Caribou Bones and Burgundy - Wine & Spirits Magazine

Caribou Bones and Burgundy

Elaine Chukan Brown
Photo by Rachel Ellaita Williams

Aged premier cru Burgundy was my first life-changing wine. I’d left Alaska by then and knew little of wine, but the first smell from the glass transformed me. For a moment it was like catching a flash of caribou soup. The nose swirled with those same smells: a light earthiness, just a touch of herbs and a hint of sweetness. In the mouth, it was delicate and light while overflowing with rich flavor. With its age, it even carried the same texture as caribou soup.

When I was growing up, caribou soup was made only when the family was all together. It was often our holiday meal, or to honor someone coming back home after a long time away. The soup was meant to welcome everyone and to nourish our time together—a sort of strengthening elixir.

The bones are what make this soup special to Indigenous peoples. Caribou are only found in remote parts of the Arctic. In northern Europe they are known as reindeer. Non-natives hunt the animal as well but more often take only the meat. When faced with the reality of carrying the kill out of a remote area, most non-Natives leave bones behind to lessen the weight. Indigenous people rely on even the bones for food and, later, jewelry. Unlike in cultures that covet specific cuts of meat over others, for an Indigenous person in Alaska, it was the bones that were most prized. They were also hardest to get and to carry.

In caribou soup, only the leg bones are used. The bones of the upper and lower legs are each cut into long segments, the round of the bone and the patik (marrow) inside kept intact. Over hours, the patik cooks down inside the bone, filling the broth with a delicate oil. Meat and a few chopped vegetables are added just before serving. The trick is for the broth to taste like nothing until almost the end of the its cooking. Then, with slices of meat added, the bone-marrow broth erupts into a cascade of flavors.

In coastal Alaska, it’s known as buguk bone soup. We “buguk” the bones when we gnaw them. Native children are taught with the smaller lower leg bones how to chew off every bit of cartilage or meat, then suck out the marrow and its oil as well. Only the elders are given the biggest pieces made by the knob of the knee or the hip joint. Here, the bulbs and canyons of the joint house the greatest morsels­—tissues and tendons that must be pulled from the bone with the teeth, and with care.

Caribou soup is a meal of pure flavors. The broth is light in the mouth yet full of rich flavor from the marrow simmered in the bone. Sliced carrots and cabbage bring a hint of sweetness and a palate-cleansing crunch.

The meat is lighter, less gamy than beef, and its lean texture has a bit more structure. In fact, caribou can feel like the purest red meat, a food with transparency to its environment. The flavor is delicate, carrying a hint of earthiness and herbs from its tundra-based diet.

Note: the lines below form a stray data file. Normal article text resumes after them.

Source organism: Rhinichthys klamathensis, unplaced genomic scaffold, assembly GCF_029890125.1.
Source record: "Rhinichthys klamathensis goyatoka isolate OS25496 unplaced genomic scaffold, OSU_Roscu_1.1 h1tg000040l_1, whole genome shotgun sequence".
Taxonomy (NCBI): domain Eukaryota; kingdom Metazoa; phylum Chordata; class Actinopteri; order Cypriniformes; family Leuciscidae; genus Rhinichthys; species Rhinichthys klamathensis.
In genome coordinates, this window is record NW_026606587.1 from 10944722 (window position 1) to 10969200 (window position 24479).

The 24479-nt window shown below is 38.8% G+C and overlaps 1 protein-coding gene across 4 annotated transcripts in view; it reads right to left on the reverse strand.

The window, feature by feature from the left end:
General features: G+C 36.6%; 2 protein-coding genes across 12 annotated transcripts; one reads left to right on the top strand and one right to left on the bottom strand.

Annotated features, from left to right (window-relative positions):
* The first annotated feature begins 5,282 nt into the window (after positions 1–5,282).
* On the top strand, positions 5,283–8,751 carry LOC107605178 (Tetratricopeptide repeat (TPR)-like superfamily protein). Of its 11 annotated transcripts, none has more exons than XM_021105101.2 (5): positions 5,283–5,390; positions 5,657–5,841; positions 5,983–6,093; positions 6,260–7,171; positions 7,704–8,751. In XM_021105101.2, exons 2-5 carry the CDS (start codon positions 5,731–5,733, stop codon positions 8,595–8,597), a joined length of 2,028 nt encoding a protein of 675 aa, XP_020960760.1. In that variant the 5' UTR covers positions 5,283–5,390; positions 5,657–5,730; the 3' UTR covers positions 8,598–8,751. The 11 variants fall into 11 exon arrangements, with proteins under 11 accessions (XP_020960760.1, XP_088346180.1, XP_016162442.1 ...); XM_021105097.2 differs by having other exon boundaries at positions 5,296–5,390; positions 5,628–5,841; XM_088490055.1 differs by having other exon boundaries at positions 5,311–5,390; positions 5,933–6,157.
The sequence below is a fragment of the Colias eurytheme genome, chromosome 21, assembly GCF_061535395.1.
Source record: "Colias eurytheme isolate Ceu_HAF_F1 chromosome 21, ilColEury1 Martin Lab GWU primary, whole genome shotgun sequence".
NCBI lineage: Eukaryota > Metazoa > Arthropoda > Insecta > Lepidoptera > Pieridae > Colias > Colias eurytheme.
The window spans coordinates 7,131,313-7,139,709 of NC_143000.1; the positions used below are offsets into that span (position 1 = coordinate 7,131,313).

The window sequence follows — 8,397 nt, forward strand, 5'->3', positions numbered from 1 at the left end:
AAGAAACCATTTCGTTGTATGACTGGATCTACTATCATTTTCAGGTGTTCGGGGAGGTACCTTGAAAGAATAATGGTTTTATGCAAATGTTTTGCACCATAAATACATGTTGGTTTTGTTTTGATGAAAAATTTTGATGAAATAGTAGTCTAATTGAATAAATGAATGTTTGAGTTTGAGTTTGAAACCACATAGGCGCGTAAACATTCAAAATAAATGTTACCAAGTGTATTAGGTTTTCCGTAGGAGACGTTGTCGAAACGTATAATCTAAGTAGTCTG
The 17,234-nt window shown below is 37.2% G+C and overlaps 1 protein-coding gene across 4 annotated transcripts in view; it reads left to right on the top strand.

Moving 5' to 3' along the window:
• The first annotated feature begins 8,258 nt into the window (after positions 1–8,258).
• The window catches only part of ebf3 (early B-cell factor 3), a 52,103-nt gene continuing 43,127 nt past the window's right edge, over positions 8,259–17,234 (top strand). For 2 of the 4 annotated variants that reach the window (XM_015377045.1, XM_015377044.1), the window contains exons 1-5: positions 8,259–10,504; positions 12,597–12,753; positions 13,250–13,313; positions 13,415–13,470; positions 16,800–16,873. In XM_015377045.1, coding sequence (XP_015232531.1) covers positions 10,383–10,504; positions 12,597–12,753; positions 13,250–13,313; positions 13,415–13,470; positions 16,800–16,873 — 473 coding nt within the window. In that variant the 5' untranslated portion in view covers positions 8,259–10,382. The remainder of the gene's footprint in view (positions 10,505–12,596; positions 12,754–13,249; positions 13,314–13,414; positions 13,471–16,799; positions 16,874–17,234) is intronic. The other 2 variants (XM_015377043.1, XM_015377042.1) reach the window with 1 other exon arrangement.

Plants grown on tundra are miniaturized. Labrador tea in summer and tart berries in autumn must be hunted with careful vision as they grow low to the ground in a woven complex of plant life. But their flavors are more concentrated and intense than similar high-bush plants. From last snow melt to first snow fall, caribou rely on this diet of small, intensely flavorful florae.

Caribou soup is a meal of pure flavors. The broth is light in the mouth yet full of rich flavor from the marrow simmered in the bone. Sliced carrots and cabbage bring a hint of sweetness and a palate-cleansing crunch.

In my family, holiday meals began with caribou soup, but they finished with tundra berries. Tundra berries (cloudberries paramount among them) carry some of the highest levels of vitamin-C of any edible plant in the world. After first frost, the fruit explodes in the mouth with brilliant acidity. It’s almost impossible to eat the fruit without involuntary mouth puckering. Yet, the brightness of the berries is strange and addictive. My body and mood would feel unsettled if I went too long without them, as if that burst of acidity was part of what kept me regulated.

Caribou soup and life on the tundra prepared me for wine. Leaving Alaska, I was also removed from my Indigenous culture. As much as I love to travel, it’s a culture that’s impossible to translate to anyone—or anywhere—else. But in cool-climate wines I eventually found that burst of bright freshness I experience from tundra berries. Particularly with Burgundy, and from its most transparent producers, a glass of their wine tastes like a quick holiday trip home. A wine shared to welcome and nourish.

Based in Sonoma, Elaine Chukan Brown serves as the American specialist for Their work also appears in World of Fine Wine, the fourth edition of the Oxford Companion to Wine and on their own site, Prior to writing about wine, Chukan Brown was a philosophy professor specializing in ethics and social politics.

This story appears in the print issue of October 2021.
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